ANN ARBOR, Mich., Sept. 12, 2019 /PRNewswire-HISPANIC PR WIRE/ -- While the Quinceañera industry is growing rapidly, one recent trend is that of the Quinceañero. Quince Años events have normally been for Hispanic families to celebrate the 15th birthdays of their girls and their transitions to becoming women, but in the past few years, we have seen more families choose to do this for their sons as well. The Quinceañero has the same cultural purpose as a modern Quinceañera -- to present the child to God and celebrate their life in front of family and friends. Most importantly, the event carries the same weight of marking the boy's journey into adulthood.
The Quinceañero celebration provides young men a rite of passage that they crave. In their teen years, boys face so many changes -- they experience life-altering decisions that form who they will be as an adult. An event like a Quinceañero serves as a charge to the young men to be good citizens and to take their religious beliefs seriously. The fiesta is also a reminder of where they came from and a chance to celebrate their culture.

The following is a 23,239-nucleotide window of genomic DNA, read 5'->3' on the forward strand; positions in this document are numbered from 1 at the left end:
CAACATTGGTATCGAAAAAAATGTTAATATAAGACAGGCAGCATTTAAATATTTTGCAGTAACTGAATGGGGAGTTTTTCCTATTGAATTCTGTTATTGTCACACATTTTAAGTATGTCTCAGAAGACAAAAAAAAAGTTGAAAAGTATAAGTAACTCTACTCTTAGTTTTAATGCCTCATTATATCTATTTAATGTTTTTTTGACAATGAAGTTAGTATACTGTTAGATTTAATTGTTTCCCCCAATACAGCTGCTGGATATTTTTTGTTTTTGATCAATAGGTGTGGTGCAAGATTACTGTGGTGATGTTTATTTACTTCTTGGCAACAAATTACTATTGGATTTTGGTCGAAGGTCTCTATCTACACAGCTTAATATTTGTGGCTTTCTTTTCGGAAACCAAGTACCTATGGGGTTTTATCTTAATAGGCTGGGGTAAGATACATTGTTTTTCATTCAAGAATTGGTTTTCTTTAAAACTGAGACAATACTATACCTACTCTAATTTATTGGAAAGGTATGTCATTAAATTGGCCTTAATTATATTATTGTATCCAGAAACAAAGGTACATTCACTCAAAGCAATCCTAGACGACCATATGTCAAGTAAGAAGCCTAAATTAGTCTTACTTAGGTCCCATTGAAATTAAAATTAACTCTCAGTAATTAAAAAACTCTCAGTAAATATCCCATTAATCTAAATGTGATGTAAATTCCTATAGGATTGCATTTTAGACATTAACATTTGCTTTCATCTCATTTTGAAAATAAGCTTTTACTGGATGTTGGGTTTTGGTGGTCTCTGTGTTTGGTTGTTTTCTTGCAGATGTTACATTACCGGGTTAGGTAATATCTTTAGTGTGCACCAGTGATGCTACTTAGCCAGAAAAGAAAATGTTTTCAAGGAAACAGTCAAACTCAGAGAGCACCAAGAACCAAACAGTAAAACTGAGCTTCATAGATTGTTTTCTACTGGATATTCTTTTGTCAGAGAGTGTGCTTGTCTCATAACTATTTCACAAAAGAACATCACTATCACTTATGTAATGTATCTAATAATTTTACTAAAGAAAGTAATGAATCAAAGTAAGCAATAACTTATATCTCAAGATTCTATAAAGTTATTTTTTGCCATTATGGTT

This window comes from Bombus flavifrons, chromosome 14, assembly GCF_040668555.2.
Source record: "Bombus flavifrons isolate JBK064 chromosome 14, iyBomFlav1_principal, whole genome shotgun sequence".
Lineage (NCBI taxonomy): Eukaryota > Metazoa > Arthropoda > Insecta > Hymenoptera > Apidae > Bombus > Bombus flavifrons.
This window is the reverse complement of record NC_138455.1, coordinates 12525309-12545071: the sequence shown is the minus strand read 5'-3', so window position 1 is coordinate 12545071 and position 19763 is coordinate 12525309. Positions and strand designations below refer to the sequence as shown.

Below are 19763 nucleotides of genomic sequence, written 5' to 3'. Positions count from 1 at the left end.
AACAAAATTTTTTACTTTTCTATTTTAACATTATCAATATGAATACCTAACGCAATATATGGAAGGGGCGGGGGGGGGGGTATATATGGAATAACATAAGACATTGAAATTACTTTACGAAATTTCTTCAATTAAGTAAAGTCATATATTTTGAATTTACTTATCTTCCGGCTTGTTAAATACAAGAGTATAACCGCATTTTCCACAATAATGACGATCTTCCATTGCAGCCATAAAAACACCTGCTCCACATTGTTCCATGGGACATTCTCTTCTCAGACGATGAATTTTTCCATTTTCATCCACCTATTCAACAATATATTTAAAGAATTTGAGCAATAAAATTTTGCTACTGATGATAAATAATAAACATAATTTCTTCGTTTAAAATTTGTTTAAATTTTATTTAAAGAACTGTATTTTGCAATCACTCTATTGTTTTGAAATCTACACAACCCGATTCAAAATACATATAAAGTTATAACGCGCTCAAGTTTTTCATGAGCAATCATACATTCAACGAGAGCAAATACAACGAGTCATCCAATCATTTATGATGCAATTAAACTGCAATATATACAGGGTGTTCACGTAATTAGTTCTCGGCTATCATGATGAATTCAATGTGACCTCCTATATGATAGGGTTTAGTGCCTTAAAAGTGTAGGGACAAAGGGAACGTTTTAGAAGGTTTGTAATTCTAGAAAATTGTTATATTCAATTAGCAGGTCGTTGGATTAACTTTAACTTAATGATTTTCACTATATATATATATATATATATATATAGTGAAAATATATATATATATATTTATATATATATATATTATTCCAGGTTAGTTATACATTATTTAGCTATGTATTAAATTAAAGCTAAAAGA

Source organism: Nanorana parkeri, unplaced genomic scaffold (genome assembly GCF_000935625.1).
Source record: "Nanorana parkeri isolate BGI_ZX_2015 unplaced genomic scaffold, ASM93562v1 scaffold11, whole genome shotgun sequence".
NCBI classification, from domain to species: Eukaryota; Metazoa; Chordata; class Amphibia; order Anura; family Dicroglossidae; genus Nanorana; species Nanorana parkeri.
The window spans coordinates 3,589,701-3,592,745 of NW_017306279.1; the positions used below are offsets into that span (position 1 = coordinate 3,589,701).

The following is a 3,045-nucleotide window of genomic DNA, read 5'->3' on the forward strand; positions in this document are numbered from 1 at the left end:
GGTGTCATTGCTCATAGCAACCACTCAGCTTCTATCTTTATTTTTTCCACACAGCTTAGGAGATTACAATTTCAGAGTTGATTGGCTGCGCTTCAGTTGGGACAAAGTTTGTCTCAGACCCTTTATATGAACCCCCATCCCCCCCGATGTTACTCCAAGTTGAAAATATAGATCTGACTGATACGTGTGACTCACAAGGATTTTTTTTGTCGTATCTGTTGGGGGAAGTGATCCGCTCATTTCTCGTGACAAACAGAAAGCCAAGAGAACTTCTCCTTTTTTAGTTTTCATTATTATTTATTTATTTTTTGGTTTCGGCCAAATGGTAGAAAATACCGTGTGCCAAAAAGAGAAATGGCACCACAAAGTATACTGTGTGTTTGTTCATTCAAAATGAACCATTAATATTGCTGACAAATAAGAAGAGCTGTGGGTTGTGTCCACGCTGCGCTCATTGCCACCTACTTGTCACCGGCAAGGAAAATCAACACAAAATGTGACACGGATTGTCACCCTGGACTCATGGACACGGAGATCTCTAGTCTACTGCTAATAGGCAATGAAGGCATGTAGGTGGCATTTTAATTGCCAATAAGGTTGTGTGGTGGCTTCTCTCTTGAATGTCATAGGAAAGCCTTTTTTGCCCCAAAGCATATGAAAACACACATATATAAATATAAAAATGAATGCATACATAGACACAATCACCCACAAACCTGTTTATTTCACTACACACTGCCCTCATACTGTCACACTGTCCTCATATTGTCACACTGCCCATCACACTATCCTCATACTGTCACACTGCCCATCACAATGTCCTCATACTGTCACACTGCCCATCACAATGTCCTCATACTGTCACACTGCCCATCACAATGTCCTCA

Kim Gamez, CEO of Mi Padrino, recently hosted a Quinceañero of her own. "It was important for us to celebrate the growth and maturity of our oldest son, Hugo," says Gamez. "But, man, are there hardly any resources out there for planning boys' quinces. We had to come up with some fun and creative ways to replace a lot of the traditional elements, which pretty much all cater to girls."
Quinceañeras involve a lavish dress, a unique doll, jewelry, and much more, all of which is geared towards the girls that have been celebrated in the past. Now, parents like Kim have to find new and unique ways to replace those elements to cater to their sons. This spans from getting new tuxedos and gifting watches to including sports themes and adding elements like "La Hora Loca", which help create an atmosphere that the boys can really enjoy.
About Mi Padrino
Our mission is to help plan Hispanic events sin fronteras. Our unique marketplace focuses on every aspect of the event planning journey. By helping Latinos find and hire vendors, products, and resources, they can more easily focus on what matters: the reason for the celebration.
SOURCE Mi Padrino